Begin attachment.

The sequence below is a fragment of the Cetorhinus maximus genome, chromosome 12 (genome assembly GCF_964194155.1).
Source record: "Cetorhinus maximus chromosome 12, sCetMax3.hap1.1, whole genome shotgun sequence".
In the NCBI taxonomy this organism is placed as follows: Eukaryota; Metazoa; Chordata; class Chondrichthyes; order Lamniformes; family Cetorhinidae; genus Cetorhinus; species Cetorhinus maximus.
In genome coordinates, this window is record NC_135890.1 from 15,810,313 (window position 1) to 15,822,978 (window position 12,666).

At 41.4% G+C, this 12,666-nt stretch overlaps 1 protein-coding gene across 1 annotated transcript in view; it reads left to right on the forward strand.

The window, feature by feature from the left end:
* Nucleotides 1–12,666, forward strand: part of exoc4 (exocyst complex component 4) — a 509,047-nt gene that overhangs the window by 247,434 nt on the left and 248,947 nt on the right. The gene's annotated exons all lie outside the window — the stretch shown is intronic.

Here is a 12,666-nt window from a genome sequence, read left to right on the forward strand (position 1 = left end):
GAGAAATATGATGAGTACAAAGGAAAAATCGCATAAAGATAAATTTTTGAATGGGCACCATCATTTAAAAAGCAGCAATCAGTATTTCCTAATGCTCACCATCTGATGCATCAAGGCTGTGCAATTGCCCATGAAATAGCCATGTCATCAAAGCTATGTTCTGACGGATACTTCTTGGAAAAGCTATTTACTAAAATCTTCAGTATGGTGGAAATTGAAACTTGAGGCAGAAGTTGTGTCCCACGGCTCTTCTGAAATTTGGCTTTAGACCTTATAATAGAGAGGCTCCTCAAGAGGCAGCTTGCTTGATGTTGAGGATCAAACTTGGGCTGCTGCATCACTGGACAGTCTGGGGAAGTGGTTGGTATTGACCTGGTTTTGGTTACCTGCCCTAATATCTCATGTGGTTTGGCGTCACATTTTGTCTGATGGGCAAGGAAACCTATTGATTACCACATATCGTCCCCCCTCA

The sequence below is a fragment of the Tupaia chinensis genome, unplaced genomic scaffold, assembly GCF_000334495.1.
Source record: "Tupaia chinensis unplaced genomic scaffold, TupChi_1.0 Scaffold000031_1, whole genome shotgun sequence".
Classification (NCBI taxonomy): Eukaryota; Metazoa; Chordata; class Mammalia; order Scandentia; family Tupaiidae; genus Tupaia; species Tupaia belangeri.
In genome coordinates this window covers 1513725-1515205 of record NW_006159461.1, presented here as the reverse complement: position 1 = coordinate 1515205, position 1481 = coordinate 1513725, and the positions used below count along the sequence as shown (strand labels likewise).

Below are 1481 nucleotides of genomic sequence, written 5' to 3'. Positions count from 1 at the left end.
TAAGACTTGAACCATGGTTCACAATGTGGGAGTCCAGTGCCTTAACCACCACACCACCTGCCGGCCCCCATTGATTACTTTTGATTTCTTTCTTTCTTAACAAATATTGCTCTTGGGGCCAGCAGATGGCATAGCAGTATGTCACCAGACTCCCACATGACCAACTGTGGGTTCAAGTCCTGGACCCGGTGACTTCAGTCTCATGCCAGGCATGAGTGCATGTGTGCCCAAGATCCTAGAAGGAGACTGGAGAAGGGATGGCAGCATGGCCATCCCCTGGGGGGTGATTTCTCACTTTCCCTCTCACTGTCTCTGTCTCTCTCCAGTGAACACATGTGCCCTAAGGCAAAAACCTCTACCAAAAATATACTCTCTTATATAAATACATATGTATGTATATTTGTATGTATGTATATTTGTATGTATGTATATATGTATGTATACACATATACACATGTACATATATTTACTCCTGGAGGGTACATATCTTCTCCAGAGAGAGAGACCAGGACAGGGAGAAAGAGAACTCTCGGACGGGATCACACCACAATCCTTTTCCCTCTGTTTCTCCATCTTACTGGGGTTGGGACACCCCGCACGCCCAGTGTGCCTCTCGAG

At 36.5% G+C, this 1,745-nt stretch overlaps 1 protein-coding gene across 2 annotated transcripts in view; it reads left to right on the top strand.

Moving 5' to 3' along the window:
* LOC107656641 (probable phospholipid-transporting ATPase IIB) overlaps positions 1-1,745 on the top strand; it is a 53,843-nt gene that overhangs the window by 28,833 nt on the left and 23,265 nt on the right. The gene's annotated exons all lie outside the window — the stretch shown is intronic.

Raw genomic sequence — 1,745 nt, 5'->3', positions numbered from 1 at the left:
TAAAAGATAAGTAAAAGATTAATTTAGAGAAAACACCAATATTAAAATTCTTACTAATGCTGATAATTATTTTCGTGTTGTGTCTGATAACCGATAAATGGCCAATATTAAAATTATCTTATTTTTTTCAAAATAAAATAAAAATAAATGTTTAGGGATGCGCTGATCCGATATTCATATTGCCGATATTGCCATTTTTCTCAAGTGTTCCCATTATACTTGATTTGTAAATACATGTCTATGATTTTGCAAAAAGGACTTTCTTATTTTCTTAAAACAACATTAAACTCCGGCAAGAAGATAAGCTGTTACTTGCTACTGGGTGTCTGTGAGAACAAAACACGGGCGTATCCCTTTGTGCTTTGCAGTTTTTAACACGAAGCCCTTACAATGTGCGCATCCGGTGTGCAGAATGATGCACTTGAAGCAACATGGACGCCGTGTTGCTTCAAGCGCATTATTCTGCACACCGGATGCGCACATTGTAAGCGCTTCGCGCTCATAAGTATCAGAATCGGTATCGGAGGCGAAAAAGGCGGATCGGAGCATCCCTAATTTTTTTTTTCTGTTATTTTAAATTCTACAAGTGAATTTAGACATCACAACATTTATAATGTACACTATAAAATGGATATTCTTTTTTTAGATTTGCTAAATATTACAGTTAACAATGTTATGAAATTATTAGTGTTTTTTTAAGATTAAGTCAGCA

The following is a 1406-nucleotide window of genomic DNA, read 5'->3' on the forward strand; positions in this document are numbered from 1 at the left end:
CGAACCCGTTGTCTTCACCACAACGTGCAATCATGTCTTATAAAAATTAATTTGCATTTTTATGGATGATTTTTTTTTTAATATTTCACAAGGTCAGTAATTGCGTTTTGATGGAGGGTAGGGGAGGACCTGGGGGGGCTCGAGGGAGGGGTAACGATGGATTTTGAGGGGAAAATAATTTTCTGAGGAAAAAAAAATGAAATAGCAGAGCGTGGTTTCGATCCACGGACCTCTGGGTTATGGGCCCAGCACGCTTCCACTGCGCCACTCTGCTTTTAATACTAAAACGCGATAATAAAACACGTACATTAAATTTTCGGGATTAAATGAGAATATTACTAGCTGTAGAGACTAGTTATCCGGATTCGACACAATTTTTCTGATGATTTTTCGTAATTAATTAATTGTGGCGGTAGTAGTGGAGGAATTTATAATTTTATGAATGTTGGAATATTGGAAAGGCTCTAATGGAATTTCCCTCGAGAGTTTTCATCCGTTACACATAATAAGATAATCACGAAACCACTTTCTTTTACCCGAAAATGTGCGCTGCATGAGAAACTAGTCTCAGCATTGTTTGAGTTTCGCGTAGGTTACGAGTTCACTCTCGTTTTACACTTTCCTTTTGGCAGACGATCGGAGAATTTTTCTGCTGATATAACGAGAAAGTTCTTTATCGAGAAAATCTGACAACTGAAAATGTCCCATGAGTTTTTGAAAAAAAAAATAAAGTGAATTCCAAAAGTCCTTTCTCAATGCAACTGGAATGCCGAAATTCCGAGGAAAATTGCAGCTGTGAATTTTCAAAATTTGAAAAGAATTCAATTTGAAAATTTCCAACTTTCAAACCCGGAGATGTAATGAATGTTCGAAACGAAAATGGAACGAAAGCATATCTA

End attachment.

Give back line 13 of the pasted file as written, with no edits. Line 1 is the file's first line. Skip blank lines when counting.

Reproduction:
In genome coordinates this window covers 1513725-1515205 of record NW_006159461.1, presented here as the reverse complement: position 1 = coordinate 1515205, position 1481 = coordinate 1513725, and the positions used below count along the sequence as shown (strand labels likewise).